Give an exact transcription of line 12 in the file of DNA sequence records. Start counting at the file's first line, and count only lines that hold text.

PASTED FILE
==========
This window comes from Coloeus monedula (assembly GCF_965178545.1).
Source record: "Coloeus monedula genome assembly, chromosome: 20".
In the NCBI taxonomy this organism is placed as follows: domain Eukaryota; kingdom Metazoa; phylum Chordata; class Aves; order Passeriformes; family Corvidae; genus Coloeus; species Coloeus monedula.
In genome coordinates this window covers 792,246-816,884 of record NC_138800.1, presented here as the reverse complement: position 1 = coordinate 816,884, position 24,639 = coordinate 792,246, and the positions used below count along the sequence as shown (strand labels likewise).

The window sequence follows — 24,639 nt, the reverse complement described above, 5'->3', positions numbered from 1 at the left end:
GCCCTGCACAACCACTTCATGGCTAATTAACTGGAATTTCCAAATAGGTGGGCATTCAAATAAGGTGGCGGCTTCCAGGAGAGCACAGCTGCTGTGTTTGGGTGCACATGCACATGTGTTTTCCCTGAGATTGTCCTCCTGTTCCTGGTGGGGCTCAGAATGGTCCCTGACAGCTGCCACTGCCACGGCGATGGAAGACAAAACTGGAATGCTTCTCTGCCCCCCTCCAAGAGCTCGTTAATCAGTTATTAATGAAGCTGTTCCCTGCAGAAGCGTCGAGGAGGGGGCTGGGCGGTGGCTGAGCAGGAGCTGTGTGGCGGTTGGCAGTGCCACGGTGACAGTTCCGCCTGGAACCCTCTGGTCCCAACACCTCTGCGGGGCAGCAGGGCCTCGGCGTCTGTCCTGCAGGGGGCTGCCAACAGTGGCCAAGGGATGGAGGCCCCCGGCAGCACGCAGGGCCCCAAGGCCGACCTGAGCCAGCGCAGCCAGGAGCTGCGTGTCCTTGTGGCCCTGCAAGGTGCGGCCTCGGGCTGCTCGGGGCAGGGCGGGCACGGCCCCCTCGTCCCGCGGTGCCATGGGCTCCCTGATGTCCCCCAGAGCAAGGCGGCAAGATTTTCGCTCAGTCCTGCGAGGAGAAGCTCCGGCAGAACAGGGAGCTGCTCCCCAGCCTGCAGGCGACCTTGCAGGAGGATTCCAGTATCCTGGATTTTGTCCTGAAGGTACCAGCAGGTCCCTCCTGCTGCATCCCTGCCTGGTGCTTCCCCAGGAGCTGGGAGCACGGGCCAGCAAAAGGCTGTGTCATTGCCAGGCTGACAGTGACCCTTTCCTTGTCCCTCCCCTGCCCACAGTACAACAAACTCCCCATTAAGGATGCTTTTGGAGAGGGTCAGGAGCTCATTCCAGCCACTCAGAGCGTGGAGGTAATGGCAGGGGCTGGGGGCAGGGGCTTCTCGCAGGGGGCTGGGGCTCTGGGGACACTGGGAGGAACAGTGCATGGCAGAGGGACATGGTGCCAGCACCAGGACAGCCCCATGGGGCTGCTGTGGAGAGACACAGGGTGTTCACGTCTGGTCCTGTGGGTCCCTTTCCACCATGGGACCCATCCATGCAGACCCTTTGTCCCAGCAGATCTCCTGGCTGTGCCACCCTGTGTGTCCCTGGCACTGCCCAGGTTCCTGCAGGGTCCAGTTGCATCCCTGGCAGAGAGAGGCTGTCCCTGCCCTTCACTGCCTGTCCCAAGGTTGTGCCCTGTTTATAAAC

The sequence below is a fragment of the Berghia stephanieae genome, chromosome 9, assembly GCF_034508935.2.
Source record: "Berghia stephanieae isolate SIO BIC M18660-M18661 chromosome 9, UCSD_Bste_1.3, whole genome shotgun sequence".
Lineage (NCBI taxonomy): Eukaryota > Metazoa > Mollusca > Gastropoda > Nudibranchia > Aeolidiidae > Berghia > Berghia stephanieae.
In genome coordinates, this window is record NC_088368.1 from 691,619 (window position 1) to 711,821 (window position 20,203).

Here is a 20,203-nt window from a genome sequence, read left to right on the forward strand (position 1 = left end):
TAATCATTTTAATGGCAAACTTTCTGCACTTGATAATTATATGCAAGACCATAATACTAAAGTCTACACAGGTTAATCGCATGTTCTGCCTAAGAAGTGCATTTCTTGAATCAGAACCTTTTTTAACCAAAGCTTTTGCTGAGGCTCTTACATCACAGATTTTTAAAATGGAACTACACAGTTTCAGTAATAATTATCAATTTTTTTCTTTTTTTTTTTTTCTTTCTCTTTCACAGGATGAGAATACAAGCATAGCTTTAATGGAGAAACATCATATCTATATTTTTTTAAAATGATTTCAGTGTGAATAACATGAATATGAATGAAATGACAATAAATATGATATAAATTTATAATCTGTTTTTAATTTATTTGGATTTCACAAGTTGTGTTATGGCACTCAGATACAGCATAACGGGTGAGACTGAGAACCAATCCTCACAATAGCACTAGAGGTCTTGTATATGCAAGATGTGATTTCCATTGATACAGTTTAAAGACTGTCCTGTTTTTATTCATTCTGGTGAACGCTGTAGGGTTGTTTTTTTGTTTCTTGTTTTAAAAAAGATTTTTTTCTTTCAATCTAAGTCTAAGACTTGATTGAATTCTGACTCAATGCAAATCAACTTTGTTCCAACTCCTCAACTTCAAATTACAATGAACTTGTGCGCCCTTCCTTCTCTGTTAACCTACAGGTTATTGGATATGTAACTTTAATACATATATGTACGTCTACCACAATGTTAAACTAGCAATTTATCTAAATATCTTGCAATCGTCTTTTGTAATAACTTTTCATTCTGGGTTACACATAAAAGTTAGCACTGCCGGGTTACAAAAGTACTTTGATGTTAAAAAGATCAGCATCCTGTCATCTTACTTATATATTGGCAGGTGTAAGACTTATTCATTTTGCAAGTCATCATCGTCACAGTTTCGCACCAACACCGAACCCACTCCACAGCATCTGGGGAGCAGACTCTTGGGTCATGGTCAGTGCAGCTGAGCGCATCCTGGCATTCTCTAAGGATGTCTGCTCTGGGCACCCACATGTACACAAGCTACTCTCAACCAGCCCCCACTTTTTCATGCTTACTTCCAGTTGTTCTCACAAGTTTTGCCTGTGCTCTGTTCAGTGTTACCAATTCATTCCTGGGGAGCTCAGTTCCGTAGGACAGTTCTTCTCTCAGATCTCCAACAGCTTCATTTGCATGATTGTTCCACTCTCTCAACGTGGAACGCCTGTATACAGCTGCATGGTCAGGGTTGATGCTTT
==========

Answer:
TAATCATTTTAATGGCAAACTTTCTGCACTTGATAATTATATGCAAGACCATAATACTAAAGTCTACACAGGTTAATCGCATGTTCTGCCTAAGAAGTGCATTTCTTGAATCAGAACCTTTTTTAACCAAAGCTTTTGCTGAGGCTCTTACATCACAGATTTTTAAAATGGAACTACACAGTTTCAGTAATAATTATCAATTTTTTTCTTTTTTTTTTTTTCTTTCTCTTTCACAGGATGAGAATACAAGCATAGCTTTAATGGAGAAACATCATATCTATATTTTTTTAAAATGATTTCAGTGTGAATAACATGAATATGAATGAAATGACAATAAATATGATATAAATTTATAATCTGTTTTTAATTTATTTGGATTTCACAAGTTGTGTTATGGCACTCAGATACAGCATAACGGGTGAGACTGAGAACCAATCCTCACAATAGCACTAGAGGTCTTGTATATGCAAGATGTGATTTCCATTGATACAGTTTAAAGACTGTCCTGTTTTTATTCATTCTGGTGAACGCTGTAGGGTTGTTTTTTTGTTTCTTGTTTTAAAAAAGATTTTTTTCTTTCAATCTAAGTCTAAGACTTGATTGAATTCTGACTCAATGCAAATCAACTTTGTTCCAACTCCTCAACTTCAAATTACAATGAACTTGTGCGCCCTTCCTTCTCTGTTAACCTACAGGTTATTGGATATGTAACTTTAATACATATATGTACGTCTACCACAATGTTAAACTAGCAATTTATCTAAATATCTTGCAATCGTCTTTTGTAATAACTTTTCATTCTGGGTTACACATAAAAGTTAGCACTGCCGGGTTACAAAAGTACTTTGATGTTAAAAAGATCAGCATCCTGTCATCTTACTTATATATTGGCAGGTGTAAGACTTATTCATTTTGCAAGTCATCATCGTCACAGTTTCGCACCAACACCGAACCCACTCCACAGCATCTGGGGAGCAGACTCTTGGGTCATGGTCAGTGCAGCTGAGCGCATCCTGGCATTCTCTAAGGATGTCTGCTCTGGGCACCCACATGTACACAAGCTACTCTCAACCAGCCCCCACTTTTTCATGCTTACTTCCAGTTGTTCTCACAAGTTTTGCCTGTGCTCTGTTCAGTGTTACCAATTCATTCCTGGGGAGCTCAGTTCCGTAGGACAGTTCTTCTCTCAGATCTCCAACAGCTTCATTTGCATGATTGTTCCACTCTCTCAACGTGGAACGCCTGTATACAGCTGCATGGTCAGGGTTGATGCTTT